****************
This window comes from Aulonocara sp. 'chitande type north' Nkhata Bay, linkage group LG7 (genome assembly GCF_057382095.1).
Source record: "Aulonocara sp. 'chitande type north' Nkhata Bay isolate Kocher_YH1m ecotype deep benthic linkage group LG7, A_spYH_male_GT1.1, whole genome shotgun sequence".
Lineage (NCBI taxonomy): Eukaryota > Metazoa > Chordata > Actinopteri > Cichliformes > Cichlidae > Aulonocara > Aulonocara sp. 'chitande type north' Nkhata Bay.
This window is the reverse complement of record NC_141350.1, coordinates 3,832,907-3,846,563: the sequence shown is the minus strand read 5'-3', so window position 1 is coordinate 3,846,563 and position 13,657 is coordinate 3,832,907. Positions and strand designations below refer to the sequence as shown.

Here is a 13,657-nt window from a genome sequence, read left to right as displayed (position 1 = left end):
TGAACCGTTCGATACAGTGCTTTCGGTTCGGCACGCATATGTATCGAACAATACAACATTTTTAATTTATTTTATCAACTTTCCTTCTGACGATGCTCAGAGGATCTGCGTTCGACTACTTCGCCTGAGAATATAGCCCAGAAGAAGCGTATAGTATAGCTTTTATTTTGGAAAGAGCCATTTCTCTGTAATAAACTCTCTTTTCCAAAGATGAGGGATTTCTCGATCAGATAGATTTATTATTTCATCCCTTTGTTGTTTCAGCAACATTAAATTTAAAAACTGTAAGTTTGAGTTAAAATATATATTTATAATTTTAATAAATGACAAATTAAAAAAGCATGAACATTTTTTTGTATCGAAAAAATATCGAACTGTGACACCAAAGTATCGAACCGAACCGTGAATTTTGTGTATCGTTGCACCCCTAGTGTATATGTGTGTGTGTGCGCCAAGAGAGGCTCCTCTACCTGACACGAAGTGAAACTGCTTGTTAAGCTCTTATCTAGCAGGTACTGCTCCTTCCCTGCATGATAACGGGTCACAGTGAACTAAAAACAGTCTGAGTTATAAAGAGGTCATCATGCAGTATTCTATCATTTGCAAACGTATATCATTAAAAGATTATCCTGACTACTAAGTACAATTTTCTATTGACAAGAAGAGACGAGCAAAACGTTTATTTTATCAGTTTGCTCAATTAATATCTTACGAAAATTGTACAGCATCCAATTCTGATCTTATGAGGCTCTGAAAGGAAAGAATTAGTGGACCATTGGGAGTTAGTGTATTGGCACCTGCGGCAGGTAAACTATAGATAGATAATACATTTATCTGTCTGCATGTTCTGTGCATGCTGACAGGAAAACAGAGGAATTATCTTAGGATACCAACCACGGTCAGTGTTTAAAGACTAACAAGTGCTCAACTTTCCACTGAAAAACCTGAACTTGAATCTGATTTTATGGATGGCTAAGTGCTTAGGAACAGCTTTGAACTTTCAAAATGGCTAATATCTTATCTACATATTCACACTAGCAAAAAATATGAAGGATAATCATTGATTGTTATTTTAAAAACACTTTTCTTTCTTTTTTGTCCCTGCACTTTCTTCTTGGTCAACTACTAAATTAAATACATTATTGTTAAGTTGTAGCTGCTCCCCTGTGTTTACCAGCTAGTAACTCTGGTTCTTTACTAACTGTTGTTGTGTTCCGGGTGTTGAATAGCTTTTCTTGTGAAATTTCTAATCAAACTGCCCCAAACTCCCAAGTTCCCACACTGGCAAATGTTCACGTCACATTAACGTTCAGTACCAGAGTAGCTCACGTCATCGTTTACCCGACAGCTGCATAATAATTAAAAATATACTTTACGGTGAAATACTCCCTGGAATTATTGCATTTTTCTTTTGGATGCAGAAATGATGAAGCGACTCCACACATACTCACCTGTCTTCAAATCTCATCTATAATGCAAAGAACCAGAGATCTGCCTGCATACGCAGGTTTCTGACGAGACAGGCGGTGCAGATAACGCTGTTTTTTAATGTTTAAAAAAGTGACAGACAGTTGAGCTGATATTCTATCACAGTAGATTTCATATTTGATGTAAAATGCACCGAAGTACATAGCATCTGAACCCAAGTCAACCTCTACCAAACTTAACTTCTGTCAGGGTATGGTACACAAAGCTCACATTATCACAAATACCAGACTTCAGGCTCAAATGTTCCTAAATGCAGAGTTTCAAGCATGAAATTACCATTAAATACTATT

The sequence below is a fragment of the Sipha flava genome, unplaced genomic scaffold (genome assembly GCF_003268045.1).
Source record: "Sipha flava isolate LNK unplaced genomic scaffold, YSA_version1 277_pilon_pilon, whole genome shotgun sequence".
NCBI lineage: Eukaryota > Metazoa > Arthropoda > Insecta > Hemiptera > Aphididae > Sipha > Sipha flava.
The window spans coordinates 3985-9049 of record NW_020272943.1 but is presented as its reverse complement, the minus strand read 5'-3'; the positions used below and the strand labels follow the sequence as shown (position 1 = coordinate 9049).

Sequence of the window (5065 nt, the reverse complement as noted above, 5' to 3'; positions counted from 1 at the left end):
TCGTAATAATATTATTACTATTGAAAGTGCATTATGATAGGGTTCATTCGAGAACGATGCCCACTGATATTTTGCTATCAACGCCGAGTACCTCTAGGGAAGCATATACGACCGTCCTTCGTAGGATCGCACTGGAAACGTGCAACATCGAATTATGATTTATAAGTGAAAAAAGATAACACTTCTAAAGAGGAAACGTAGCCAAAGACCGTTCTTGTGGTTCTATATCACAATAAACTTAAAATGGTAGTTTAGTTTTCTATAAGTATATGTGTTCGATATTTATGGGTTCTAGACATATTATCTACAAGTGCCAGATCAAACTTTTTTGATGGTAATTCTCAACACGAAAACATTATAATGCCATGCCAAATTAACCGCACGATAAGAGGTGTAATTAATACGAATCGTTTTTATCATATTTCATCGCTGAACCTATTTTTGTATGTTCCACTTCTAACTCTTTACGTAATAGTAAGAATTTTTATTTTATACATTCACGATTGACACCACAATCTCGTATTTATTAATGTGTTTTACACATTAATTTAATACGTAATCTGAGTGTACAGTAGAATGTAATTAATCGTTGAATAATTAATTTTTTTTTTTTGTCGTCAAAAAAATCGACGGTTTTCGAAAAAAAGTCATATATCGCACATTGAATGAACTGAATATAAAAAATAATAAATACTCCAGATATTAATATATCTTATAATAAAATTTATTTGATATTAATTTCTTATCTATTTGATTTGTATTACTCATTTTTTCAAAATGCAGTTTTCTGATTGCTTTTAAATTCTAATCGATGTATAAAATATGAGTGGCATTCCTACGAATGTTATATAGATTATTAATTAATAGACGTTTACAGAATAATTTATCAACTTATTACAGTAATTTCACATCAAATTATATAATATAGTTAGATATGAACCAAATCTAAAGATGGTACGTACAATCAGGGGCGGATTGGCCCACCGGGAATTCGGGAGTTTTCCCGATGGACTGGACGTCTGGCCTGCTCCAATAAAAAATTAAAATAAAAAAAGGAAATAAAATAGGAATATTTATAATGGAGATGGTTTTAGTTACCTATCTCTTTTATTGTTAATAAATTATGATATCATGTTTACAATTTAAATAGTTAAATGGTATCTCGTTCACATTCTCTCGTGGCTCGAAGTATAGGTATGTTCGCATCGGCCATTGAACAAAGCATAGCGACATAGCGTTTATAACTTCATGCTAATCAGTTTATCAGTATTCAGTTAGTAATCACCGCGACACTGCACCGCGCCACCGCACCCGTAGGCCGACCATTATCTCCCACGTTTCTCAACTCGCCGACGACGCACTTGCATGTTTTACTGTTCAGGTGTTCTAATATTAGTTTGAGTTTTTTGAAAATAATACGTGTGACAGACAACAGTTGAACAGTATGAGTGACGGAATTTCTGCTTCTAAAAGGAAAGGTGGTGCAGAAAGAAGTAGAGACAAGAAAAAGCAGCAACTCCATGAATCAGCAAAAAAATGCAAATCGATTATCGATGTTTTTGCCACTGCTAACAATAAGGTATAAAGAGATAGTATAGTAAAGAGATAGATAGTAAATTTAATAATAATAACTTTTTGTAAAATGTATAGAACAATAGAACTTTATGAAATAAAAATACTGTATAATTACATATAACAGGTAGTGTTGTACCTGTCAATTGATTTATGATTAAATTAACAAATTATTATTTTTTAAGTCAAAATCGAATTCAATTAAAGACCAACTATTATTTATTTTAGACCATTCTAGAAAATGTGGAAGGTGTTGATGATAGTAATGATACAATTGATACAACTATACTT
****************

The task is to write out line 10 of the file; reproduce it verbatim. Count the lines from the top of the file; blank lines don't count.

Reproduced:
The window spans coordinates 3985-9049 of record NW_020272943.1 but is presented as its reverse complement, the minus strand read 5'-3'; the positions used below and the strand labels follow the sequence as shown (position 1 = coordinate 9049).